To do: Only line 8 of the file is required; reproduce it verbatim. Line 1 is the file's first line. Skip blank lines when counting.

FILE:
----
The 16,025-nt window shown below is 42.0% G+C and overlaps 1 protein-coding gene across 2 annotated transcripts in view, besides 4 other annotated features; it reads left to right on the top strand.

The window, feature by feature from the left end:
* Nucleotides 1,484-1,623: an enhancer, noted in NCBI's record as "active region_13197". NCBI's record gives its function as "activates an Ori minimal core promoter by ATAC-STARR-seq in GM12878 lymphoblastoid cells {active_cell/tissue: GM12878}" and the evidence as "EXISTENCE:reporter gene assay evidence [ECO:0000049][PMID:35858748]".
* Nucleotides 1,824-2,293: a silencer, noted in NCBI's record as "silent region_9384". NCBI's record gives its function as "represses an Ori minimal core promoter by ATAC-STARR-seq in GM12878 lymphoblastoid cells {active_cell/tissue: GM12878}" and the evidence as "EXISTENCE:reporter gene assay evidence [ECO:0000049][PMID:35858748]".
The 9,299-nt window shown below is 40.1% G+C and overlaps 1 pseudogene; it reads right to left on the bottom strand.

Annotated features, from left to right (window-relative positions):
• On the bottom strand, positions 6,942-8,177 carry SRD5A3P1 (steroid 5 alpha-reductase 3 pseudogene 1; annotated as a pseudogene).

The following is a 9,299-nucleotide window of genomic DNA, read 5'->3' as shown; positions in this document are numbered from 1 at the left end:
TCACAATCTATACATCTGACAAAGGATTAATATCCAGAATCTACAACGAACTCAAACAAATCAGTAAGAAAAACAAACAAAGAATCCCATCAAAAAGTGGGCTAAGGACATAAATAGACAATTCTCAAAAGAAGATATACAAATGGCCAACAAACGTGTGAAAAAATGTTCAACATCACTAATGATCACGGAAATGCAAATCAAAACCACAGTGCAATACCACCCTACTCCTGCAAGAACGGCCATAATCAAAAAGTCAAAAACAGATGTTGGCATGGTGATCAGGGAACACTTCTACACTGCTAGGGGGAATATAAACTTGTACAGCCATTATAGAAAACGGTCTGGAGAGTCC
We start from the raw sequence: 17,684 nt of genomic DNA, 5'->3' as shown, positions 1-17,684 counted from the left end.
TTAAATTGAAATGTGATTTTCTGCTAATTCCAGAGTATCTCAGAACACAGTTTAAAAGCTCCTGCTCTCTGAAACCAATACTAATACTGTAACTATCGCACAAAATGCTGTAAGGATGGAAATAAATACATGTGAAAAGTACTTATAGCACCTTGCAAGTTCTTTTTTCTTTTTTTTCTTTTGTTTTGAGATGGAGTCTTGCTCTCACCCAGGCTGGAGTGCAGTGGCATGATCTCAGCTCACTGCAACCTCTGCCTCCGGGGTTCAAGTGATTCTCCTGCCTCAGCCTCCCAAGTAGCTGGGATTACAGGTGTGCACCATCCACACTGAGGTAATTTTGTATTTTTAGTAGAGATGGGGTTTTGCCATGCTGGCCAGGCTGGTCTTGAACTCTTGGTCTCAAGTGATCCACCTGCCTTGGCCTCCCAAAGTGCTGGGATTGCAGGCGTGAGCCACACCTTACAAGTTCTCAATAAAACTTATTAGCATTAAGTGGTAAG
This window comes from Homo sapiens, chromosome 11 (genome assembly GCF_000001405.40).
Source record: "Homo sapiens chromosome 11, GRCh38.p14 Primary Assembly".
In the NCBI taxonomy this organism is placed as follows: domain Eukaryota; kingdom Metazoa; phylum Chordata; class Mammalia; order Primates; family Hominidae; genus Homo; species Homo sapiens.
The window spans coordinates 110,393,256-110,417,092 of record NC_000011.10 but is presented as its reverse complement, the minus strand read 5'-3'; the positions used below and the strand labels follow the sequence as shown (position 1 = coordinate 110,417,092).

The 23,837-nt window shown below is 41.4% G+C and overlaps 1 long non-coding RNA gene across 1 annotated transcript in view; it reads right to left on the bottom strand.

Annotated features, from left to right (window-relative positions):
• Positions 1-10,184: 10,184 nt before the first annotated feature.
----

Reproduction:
The following is a 9,299-nucleotide window of genomic DNA, read 5'->3' as shown; positions in this document are numbered from 1 at the left end: